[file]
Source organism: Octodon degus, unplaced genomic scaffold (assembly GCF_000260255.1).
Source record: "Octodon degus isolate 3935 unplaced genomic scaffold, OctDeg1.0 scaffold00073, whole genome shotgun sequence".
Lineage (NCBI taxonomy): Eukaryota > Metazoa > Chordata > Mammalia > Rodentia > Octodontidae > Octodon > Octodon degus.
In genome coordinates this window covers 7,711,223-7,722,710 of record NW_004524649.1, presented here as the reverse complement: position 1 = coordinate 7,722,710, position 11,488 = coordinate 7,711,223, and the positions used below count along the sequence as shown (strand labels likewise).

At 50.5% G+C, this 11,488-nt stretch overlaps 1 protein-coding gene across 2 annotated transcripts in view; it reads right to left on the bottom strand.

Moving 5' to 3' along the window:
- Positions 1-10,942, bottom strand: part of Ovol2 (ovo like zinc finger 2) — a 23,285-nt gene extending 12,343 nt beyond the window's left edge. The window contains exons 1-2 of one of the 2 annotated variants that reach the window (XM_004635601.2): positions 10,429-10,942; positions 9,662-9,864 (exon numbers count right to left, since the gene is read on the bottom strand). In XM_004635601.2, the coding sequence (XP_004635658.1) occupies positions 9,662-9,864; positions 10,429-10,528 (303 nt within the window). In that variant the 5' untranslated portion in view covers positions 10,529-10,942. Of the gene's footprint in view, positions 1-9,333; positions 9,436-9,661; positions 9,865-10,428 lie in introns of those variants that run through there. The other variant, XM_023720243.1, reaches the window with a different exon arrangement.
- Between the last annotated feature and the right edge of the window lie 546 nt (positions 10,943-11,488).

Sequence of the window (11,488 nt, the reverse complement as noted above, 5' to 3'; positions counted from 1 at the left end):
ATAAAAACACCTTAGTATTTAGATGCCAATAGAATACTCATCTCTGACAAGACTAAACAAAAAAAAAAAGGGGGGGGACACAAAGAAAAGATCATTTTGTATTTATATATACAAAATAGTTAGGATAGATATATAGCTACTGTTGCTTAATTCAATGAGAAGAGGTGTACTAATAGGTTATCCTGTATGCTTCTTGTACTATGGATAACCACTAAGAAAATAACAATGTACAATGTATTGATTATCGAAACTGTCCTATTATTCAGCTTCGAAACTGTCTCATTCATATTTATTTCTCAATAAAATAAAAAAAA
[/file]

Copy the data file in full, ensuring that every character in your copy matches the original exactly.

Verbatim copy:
Source organism: Octodon degus, unplaced genomic scaffold (assembly GCF_000260255.1).
Source record: "Octodon degus isolate 3935 unplaced genomic scaffold, OctDeg1.0 scaffold00073, whole genome shotgun sequence".
Lineage (NCBI taxonomy): Eukaryota > Metazoa > Chordata > Mammalia > Rodentia > Octodontidae > Octodon > Octodon degus.
In genome coordinates this window covers 7,711,223-7,722,710 of record NW_004524649.1, presented here as the reverse complement: position 1 = coordinate 7,722,710, position 11,488 = coordinate 7,711,223, and the positions used below count along the sequence as shown (strand labels likewise).

At 50.5% G+C, this 11,488-nt stretch overlaps 1 protein-coding gene across 2 annotated transcripts in view; it reads right to left on the bottom strand.

Moving 5' to 3' along the window:
- Positions 1-10,942, bottom strand: part of Ovol2 (ovo like zinc finger 2) — a 23,285-nt gene extending 12,343 nt beyond the window's left edge. The window contains exons 1-2 of one of the 2 annotated variants that reach the window (XM_004635601.2): positions 10,429-10,942; positions 9,662-9,864 (exon numbers count right to left, since the gene is read on the bottom strand). In XM_004635601.2, the coding sequence (XP_004635658.1) occupies positions 9,662-9,864; positions 10,429-10,528 (303 nt within the window). In that variant the 5' untranslated portion in view covers positions 10,529-10,942. Of the gene's footprint in view, positions 1-9,333; positions 9,436-9,661; positions 9,865-10,428 lie in introns of those variants that run through there. The other variant, XM_023720243.1, reaches the window with a different exon arrangement.
- Between the last annotated feature and the right edge of the window lie 546 nt (positions 10,943-11,488).

Sequence of the window (11,488 nt, the reverse complement as noted above, 5' to 3'; positions counted from 1 at the left end):
ATAAAAACACCTTAGTATTTAGATGCCAATAGAATACTCATCTCTGACAAGACTAAACAAAAAAAAAAAGGGGGGGGACACAAAGAAAAGATCATTTTGTATTTATATATACAAAATAGTTAGGATAGATATATAGCTACTGTTGCTTAATTCAATGAGAAGAGGTGTACTAATAGGTTATCCTGTATGCTTCTTGTACTATGGATAACCACTAAGAAAATAACAATGTACAATGTATTGATTATCGAAACTGTCCTATTATTCAGCTTCGAAACTGTCTCATTCATATTTATTTCTCAATAAAATAAAAAAAA